“The easiest way you can love the church is simply by showing up. It sounds easy, but most of us have no idea what just being there means to those around us. Your church family is genuinely encouraged by your presence.” (Jaquelle Crowe, This Changes Everything: How the Gospel Transforms the Teen Years)
by Cesar Vigil-Ruiz
Feliz Friday! Well, we come back to providing a number of links that, we hope, will be a blessing to you all, and we promise not to hold anything back! So here are this week’s links!
- The Gospel Coalition has come out with their new issue of the Themelios journal, and it looks like quite a resource! I’m personally excited to dig into Wingard’s article on being a Reformed compatibilist philosopher (is there any other kind?), McDonald’s article on the incompatibility of natural selection and an epistemology of evil, along with the many, many book reviews! You do not want to miss this!
- As the school year begins, how do students, especially freshmen, stay strong in the Lord upon moving away for college? Pastor Jon Payne provides five ways.
- Melissa Cain Travis deals with the dismissal by skeptics that scientists during the time of the Scientific Revolution were devout Christians because of their scientific knowledge. She focuses on Johannes Kepler, but it looks like a series of posts is forthcoming.
- Professor David Murray is updating his resources page on various topics, and gave a facelift to his page on addictions. There’s a lot to sift through, so make time for this one.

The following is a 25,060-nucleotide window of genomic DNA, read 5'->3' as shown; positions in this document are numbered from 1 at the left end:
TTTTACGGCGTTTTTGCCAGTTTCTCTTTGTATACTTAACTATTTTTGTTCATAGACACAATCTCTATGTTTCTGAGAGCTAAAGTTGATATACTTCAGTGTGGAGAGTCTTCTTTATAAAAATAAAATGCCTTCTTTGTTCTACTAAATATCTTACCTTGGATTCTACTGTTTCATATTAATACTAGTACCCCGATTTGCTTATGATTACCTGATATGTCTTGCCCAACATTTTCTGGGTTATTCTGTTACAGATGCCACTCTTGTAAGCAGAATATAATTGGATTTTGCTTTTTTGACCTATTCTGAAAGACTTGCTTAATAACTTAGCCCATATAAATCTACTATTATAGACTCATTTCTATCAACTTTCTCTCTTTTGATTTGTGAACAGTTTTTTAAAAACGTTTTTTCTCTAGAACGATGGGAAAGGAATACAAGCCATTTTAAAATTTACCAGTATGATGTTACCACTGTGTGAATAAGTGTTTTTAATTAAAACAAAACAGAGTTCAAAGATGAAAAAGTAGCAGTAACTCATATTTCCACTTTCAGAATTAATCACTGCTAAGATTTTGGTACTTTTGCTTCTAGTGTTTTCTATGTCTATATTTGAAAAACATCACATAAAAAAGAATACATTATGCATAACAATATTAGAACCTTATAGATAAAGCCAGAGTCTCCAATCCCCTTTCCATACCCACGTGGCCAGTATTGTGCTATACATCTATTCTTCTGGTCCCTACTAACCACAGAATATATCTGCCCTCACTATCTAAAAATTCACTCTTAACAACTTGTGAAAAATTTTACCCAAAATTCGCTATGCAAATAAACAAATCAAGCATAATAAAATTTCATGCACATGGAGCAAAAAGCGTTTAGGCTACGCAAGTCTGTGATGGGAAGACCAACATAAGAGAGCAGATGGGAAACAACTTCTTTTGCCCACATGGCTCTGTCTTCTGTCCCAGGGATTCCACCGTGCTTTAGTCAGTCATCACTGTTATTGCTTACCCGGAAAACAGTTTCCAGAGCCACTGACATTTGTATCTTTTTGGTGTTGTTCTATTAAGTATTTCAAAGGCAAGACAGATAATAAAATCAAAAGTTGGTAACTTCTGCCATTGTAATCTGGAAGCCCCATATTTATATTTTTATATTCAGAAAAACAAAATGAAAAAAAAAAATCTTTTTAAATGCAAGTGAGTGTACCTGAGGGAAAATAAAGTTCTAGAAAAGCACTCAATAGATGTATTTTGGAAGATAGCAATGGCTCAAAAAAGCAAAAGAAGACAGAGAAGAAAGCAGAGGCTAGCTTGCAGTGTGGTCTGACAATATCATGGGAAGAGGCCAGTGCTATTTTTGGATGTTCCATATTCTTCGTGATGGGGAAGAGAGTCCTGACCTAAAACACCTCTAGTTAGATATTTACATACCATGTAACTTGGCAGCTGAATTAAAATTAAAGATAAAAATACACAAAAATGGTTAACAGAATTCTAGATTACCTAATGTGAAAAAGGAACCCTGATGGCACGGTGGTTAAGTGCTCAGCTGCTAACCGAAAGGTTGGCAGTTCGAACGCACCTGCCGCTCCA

- Kevin DeYoung apparently stirred up a hornet’s nest in writing a post concerning Christians watching the show ‘Game of Thrones.’ Nicholas Batzig provides some further reflections on the issue. I pray this leads to greater discernment and holiness among God’s people.
- Biblical counselor David Powlison answers the question, “Is sexual renewal a simple or complex process?” He always points us to wisdom gleaned from Scripture and also provides a story that may speak parallel to where you currently may be.
- In an excerpt from a sermon, John Piper expresses eight thoughts on the deadliest weapon every believer has against the devil. May we as a church take heed to what is spoken.
- Mark Johnston provides a theology of vacation from a simple observation of one of Christ’s statements to His disciples while here on earth. Even if summer is coming to an end, may we take our rest the way Christ models for us.
That’s all for this week! Please be in prayer for tonight as we have Bible study for the church, and reports from both the Argentina and Czech Republic teams on Sunday. See you then!
Soli Deo Gloria
by Stephen Rodgers
Well, the missions teams are back and August is upon us, which means that our annual hiatus is over! So without further ado, here are the links to the freely-available resources for July and August.
- Everything is Possible by Jen Bricker (audiobook) – I’m not personally familiar with Jen Bricker or her story, but her autobiography is available for free this month from christianaudio.com.